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It is only fitting that Bob Dole's last minute attempts to save himself politically with a frenzied attack on Clintonian ethics should coincide with the staging of This Town. It is even more fitting that the show should be performed at that last bastion of liberalism, Harvard's Kennedy School of Government. While This Town exposes the Washington culture that feeds what Mr. Dole sees as the White House scandal machine, its target is not the residents of 1600 Pennsylvania Ave., but rather the pack of wolves officially known as the White House Press Corps. Much to the chagrin of Mr. Dole and Clinton-bashers everywhere, This Town ridicules the famous "-gates" of newspaper headlines and Letterman monologues (Travelgate, Filegate, even Nanny-gate). These "scandals" are revealed as nothing more than ridiculous, inconsequential products of journalistic attempts at self-promotion.
This Town is an outrageous and well-constructed political parody by Sidney Blumenthal, the special political correspondent for The New Yorker and long-time Washington observer. But before you race to catch the performance on C-SPAN (where the show will in fact be aired) you must be warned of one thing: this is a play of politicos, by politicos, and for politicos. The Gov Jocks and "in the loop" political junkies among us will chuckle with knowing recognition when faced with Blumenthal's expose of the inner workings of the Washington power game. But after two hours of this brutally honest portrayal of the machinations of the District of Columbia, the apathetic and cynical may only find justification for not caring and not trusting.
This Town revolves around the pursuit of four experienced Washington press hounds of the "big story" in a Clinton-esque White House. They are trailed and ultimately exposed by a reporter from that "other town," New York. Vanity, self-aggrandizement, celebrity ambitions and competitive pressures all propel the Washington journalists to chase unfounded rumors and conspiracies while major issues like nuclear weapons and education are ignored.
The play progresses around the investigation of what the journalists hope is their Holy Grail of a scandal, "Scampergate." Involving the White House dog Scamper, the scandal expands to include all sorts of wrongdoing or "perceptions" of wrongdoing in a ridiculous attempt by the press to uncover something (read: Whitewater). The more the journalists become wrapped up in the scandal, the more they lose sight of its real importance. Despite self-righteous talk about "truth" and "the people's right to know," concerns about agents, public relations, TV appearances and high society inclusion are what truly motivate the journalists. In the end, poetic justice prevails and the sharks in the media get a taste of their own privacy-invading medicine.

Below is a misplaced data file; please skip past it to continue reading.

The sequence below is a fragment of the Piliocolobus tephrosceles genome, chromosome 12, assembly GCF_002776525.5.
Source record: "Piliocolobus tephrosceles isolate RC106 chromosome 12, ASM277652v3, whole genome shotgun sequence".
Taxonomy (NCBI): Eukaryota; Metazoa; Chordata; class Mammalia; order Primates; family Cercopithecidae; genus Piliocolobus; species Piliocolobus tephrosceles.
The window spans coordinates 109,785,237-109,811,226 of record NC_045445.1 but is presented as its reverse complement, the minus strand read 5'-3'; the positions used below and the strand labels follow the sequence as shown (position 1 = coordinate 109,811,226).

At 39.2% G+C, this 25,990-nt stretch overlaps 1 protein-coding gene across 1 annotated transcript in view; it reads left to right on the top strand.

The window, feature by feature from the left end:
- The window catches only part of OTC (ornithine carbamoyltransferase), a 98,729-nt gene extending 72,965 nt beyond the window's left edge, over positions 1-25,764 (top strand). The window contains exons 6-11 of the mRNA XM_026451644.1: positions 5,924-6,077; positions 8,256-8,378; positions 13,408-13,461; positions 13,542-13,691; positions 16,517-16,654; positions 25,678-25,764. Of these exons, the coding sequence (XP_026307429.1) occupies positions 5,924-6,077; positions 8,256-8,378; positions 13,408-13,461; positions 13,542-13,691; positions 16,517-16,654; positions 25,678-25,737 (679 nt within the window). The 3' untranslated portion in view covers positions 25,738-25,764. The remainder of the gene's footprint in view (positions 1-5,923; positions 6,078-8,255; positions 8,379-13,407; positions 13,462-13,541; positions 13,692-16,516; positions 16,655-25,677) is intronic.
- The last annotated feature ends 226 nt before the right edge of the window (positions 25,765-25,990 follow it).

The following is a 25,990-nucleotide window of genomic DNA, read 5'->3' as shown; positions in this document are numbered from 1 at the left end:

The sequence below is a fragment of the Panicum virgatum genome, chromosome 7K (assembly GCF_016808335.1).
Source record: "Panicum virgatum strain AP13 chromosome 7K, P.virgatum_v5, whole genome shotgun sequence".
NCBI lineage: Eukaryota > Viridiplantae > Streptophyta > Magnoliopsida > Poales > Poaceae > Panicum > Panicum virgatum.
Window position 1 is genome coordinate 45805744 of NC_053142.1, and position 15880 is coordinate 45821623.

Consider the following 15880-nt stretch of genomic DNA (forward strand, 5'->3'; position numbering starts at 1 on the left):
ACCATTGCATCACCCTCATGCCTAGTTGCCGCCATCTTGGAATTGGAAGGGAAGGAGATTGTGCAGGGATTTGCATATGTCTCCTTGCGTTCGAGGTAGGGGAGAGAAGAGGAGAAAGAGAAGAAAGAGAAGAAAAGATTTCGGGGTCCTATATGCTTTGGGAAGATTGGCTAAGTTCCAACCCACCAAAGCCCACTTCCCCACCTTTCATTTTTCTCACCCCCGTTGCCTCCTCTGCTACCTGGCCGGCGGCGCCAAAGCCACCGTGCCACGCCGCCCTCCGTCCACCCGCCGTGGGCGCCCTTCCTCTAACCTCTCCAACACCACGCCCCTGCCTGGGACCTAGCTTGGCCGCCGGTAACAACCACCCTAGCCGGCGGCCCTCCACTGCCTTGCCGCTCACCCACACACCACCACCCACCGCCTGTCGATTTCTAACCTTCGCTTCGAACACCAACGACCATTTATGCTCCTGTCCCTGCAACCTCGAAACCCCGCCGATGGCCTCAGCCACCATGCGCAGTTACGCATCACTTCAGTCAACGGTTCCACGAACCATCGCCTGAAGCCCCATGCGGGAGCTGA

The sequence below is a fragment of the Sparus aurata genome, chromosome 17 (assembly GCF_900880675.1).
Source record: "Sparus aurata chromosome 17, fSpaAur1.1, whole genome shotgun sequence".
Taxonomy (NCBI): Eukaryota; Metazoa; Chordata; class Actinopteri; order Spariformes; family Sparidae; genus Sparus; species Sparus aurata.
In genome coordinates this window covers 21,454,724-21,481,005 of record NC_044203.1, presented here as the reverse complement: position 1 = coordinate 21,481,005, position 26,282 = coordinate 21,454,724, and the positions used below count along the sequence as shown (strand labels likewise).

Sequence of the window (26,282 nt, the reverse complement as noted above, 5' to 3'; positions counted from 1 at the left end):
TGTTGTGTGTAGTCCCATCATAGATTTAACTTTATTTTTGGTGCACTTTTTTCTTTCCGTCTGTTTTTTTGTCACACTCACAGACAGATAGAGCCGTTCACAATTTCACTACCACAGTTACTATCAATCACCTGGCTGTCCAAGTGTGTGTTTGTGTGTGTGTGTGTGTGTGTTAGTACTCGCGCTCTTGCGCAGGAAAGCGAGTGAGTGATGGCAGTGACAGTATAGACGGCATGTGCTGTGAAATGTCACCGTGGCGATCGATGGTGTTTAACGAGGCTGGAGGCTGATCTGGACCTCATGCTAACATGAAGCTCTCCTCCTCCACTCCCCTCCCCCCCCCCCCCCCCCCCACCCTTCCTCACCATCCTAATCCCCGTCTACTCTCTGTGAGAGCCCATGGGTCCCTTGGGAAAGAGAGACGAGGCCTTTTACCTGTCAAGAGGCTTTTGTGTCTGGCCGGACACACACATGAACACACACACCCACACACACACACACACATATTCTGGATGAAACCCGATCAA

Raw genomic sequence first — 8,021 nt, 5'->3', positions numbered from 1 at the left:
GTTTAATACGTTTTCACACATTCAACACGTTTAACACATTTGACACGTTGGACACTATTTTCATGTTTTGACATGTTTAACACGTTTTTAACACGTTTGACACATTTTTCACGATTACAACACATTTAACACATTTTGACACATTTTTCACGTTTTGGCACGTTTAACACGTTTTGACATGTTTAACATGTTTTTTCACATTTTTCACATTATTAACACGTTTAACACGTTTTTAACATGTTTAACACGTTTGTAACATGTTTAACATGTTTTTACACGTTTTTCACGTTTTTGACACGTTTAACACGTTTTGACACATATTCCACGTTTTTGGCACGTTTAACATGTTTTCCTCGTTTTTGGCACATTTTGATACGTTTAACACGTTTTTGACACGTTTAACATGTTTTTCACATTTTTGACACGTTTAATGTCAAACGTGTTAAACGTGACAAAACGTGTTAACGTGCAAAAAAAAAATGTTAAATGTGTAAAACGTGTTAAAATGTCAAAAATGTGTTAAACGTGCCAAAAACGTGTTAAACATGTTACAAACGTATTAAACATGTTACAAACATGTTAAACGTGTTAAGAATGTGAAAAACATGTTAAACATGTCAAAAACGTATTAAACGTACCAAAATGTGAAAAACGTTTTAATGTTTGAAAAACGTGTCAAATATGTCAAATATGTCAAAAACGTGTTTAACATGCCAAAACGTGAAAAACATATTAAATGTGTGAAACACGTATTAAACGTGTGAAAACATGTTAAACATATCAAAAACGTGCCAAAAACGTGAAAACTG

The caricatures, settings, and scenarios of This Town are amazingly effective in exposing the flaws of their targets. What is extremely noteworthy about this play is that it is performed in the style of an old-time radio show: the set consists only of four microphones, on which the actors, costumed in regular street clothes, must act their parts using only their voices. Remarkably, in last weekend's performance at the ARCO Forum, the actors succeeded in painting vivid images for the audience's imagination. The removal of the pressure to visually imitate reality makes the parody all the more believable--without visual distractions, listeners can mentally connect the voices with the subjects being caricatured. Also, the radio-style format adapts nicely to the limitations imposed by the small makeshift stage in the cavernous, awkward Forum.
But, like the plot and the humor, the format will only work for the Beltway-savvy. If you haven't seen a White House briefing and aren't familiar with popular press figures, it's hard to play along. Likewise, many of the jokes and comments about various scandals and D.C. high-society may make many feel "out of the loop."
Much of the success of This Town came from a talented cast, which could thrive in a difficult medium. While the whole cast was strong, a few were especially worthy of note. Harvard alum Jon Matthews '84 played a slyly naive New York journalist, with a humor and style that is often believable, though sometimes overdone. John Randolph, of Prizzi's Honor fame, brilliantly portrayed an "authentic," folksy political fossil who "holds court" with wry witticisms and hackneyed observations. Finally, Richard Kind of TV's Spin City and Samantha Bennett colorfully reflected the vanity, insecurity and ambition that consume the reporters and their reporting.
For those in the Washington know, This Town is a funny, poignant commentary on the sorry state of affairs in the press-rooms of our nation's capital. The press will nervously chuckle in self-conscious amusement and politicos will roar with delight. But the Washington outsider who witnesses the absurdity without getting the jokes will best understand This Town as an implicit warning about the corrosive effects of scandal-driven, self-promoting journalism on democratic government.
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